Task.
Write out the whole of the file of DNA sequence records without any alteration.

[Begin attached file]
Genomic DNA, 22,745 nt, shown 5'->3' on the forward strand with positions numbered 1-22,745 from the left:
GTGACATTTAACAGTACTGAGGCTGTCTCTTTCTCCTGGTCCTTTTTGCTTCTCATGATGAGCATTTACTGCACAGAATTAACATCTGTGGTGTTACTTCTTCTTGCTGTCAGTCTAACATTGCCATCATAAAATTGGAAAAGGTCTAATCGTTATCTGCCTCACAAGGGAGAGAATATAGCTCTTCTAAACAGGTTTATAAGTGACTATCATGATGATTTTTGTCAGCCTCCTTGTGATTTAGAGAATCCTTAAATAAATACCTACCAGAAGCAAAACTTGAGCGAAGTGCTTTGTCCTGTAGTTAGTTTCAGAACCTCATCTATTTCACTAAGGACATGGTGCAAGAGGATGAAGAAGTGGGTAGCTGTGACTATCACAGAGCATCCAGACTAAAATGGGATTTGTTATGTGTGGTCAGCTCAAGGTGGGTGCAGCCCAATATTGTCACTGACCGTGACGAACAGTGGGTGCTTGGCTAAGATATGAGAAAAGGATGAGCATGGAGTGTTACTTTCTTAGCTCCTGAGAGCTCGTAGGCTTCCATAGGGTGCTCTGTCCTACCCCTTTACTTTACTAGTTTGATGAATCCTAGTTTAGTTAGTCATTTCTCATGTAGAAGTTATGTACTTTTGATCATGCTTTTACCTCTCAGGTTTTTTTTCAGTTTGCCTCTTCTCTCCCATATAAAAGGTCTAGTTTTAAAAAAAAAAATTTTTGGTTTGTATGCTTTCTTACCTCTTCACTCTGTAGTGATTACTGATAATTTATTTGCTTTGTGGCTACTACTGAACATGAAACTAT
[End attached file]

Genomic DNA, 22,745 nt, shown 5'->3' on the forward strand with positions numbered 1-22,745 from the left:
GTGACATTTAACAGTACTGAGGCTGTCTCTTTCTCCTGGTCCTTTTTGCTTCTCATGATGAGCATTTACTGCACAGAATTAACATCTGTGGTGTTACTTCTTCTTGCTGTCAGTCTAACATTGCCATCATAAAATTGGAAAAGGTCTAATCGTTATCTGCCTCACAAGGGAGAGAATATAGCTCTTCTAAACAGGTTTATAAGTGACTATCATGATGATTTTTGTCAGCCTCCTTGTGATTTAGAGAATCCTTAAATAAATACCTACCAGAAGCAAAACTTGAGCGAAGTGCTTTGTCCTGTAGTTAGTTTCAGAACCTCATCTATTTCACTAAGGACATGGTGCAAGAGGATGAAGAAGTGGGTAGCTGTGACTATCACAGAGCATCCAGACTAAAATGGGATTTGTTATGTGTGGTCAGCTCAAGGTGGGTGCAGCCCAATATTGTCACTGACCGTGACGAACAGTGGGTGCTTGGCTAAGATATGAGAAAAGGATGAGCATGGAGTGTTACTTTCTTAGCTCCTGAGAGCTCGTAGGCTTCCATAGGGTGCTCTGTCCTACCCCTTTACTTTACTAGTTTGATGAATCCTAGTTTAGTTAGTCATTTCTCATGTAGAAGTTATGTACTTTTGATCATGCTTTTACCTCTCAGGTTTTTTTTCAGTTTGCCTCTTCTCTCCCATATAAAAGGTCTAGTTTTAAAAAAAAAAATTTTTGGTTTGTATGCTTTCTTACCTCTTCACTCTGTAGTGATTACTGATAATTTATTTGCTTTGTGGCTACTACTGAACATGAAACTAT